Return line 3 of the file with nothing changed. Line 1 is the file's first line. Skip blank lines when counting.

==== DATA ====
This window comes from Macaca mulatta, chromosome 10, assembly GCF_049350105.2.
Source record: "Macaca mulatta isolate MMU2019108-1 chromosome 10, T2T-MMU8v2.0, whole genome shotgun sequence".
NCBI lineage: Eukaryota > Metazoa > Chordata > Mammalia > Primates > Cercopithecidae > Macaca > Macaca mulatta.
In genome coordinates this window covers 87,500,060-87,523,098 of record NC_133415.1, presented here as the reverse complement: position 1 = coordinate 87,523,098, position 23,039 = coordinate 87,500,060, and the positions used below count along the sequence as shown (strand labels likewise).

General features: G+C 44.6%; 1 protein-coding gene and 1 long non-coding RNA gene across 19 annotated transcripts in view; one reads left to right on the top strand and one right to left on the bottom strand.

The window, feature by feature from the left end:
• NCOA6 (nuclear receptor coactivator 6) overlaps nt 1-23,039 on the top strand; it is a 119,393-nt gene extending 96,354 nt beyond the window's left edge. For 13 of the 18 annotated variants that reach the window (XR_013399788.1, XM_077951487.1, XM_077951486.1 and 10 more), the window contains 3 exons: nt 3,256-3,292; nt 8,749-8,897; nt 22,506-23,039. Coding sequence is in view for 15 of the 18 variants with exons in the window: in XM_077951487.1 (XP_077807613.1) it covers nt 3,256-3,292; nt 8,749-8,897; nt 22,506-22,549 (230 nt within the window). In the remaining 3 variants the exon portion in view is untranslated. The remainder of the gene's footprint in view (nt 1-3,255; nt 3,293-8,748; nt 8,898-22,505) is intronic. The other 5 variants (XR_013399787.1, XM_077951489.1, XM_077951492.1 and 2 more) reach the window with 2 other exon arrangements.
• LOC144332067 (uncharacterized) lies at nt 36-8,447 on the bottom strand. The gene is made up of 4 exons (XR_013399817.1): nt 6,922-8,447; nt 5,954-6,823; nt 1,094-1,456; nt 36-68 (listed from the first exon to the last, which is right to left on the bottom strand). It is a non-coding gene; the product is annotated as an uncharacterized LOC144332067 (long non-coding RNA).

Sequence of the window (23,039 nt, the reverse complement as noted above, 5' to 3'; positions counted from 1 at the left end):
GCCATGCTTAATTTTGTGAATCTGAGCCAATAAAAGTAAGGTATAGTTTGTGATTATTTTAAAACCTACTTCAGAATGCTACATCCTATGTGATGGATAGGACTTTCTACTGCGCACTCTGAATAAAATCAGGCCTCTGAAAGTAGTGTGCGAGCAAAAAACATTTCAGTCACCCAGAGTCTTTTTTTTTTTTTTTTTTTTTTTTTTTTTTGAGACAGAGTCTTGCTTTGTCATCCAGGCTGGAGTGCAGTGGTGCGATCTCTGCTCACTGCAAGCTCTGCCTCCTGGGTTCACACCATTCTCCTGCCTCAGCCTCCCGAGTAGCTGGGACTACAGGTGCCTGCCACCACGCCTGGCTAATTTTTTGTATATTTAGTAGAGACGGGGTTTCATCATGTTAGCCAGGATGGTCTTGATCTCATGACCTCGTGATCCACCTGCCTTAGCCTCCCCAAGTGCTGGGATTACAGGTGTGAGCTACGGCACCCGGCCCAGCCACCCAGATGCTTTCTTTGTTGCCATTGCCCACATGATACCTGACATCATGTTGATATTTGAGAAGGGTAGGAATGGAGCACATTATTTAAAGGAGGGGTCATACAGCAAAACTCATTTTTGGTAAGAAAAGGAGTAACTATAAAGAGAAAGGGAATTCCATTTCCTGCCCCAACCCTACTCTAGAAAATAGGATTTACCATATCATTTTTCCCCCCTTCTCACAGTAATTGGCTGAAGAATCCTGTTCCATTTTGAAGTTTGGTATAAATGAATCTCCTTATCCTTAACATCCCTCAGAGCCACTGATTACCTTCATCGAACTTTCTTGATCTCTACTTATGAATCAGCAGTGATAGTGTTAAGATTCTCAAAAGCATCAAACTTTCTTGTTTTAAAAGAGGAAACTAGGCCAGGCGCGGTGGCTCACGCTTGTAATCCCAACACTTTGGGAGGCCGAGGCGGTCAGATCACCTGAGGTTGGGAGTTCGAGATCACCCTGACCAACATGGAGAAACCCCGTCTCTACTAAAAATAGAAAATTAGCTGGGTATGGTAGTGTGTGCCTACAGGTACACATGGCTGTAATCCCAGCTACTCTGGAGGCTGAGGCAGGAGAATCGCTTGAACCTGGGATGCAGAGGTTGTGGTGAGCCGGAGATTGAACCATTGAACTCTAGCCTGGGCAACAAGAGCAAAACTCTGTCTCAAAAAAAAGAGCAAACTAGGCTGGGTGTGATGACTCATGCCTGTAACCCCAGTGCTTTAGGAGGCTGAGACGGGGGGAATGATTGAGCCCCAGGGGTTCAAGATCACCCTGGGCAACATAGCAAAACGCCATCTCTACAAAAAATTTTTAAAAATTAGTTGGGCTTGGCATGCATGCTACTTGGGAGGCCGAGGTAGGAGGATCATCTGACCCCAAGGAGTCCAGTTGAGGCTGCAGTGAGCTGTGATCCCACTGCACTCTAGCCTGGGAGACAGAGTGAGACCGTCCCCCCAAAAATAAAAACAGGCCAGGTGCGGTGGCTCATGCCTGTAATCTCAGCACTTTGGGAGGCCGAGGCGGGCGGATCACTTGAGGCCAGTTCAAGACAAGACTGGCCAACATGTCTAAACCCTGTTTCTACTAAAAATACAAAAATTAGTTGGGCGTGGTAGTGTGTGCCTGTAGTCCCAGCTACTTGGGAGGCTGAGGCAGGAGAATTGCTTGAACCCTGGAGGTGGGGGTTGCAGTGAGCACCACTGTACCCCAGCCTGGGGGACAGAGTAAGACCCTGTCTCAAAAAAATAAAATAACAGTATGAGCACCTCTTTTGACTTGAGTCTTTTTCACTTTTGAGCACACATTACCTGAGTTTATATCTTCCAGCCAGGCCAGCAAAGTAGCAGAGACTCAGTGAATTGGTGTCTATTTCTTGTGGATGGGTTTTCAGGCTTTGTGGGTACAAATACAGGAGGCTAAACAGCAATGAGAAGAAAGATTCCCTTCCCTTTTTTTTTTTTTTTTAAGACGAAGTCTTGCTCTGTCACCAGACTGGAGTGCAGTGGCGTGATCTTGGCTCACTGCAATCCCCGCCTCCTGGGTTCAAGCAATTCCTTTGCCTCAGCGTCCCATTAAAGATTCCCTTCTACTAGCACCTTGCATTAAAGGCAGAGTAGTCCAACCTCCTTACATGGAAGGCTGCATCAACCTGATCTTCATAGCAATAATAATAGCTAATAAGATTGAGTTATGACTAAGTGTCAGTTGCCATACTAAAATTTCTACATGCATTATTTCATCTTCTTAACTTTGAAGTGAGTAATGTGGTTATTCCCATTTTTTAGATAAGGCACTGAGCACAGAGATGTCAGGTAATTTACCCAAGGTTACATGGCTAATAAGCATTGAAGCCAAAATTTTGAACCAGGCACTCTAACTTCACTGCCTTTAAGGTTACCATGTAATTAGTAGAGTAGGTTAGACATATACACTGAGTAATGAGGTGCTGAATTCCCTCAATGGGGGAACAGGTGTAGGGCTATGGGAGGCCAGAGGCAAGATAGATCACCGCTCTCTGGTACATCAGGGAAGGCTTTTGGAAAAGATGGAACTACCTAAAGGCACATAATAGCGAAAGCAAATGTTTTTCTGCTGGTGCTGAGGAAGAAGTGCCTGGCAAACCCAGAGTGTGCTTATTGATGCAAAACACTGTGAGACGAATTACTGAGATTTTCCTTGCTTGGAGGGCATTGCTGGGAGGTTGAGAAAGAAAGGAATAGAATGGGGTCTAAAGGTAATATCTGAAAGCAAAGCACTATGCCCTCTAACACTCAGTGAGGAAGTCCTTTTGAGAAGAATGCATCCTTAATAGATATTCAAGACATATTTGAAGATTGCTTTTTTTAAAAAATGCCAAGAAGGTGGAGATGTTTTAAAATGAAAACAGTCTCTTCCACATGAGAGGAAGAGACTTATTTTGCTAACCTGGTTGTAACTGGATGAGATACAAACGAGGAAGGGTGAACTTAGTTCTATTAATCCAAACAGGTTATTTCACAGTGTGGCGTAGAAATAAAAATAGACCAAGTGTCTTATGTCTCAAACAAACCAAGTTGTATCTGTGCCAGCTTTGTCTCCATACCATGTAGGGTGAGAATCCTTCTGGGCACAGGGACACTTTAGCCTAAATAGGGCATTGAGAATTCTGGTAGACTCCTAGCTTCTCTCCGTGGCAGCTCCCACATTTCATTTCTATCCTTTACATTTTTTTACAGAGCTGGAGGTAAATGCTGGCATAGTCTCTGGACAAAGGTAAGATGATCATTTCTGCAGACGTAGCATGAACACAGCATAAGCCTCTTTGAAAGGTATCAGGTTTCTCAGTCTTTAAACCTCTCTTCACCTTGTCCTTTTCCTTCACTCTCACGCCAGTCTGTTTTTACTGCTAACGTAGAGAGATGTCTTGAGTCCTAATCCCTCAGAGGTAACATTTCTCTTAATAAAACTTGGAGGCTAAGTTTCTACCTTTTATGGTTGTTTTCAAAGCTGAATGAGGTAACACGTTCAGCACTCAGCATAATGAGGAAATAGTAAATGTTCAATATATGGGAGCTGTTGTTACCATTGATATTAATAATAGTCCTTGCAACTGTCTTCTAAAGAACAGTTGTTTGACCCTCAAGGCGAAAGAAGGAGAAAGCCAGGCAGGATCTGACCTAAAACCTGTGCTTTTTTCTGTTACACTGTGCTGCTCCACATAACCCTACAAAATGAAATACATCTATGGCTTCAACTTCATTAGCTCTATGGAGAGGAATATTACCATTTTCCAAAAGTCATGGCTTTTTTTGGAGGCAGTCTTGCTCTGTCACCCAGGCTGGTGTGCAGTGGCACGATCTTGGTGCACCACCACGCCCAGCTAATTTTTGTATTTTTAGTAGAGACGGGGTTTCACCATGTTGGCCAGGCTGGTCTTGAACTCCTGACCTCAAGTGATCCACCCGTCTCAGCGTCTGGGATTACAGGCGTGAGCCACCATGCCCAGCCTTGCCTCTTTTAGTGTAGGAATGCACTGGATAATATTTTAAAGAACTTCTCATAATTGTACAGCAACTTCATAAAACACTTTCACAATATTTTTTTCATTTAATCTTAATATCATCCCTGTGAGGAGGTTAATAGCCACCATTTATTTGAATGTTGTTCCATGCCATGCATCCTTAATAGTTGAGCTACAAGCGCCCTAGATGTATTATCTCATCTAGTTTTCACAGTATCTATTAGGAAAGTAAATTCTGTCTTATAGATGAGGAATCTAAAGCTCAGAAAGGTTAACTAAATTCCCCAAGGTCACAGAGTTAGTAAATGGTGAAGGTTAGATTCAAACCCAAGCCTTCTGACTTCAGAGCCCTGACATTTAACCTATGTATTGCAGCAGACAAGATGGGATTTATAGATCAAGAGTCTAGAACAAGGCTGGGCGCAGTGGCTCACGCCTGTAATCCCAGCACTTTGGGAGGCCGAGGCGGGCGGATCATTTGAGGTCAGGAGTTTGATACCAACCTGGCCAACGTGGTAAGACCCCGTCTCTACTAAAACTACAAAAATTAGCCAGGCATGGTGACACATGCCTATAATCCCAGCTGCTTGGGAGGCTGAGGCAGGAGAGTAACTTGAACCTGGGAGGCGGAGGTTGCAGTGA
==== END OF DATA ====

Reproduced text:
NCBI lineage: Eukaryota > Metazoa > Chordata > Mammalia > Primates > Cercopithecidae > Macaca > Macaca mulatta.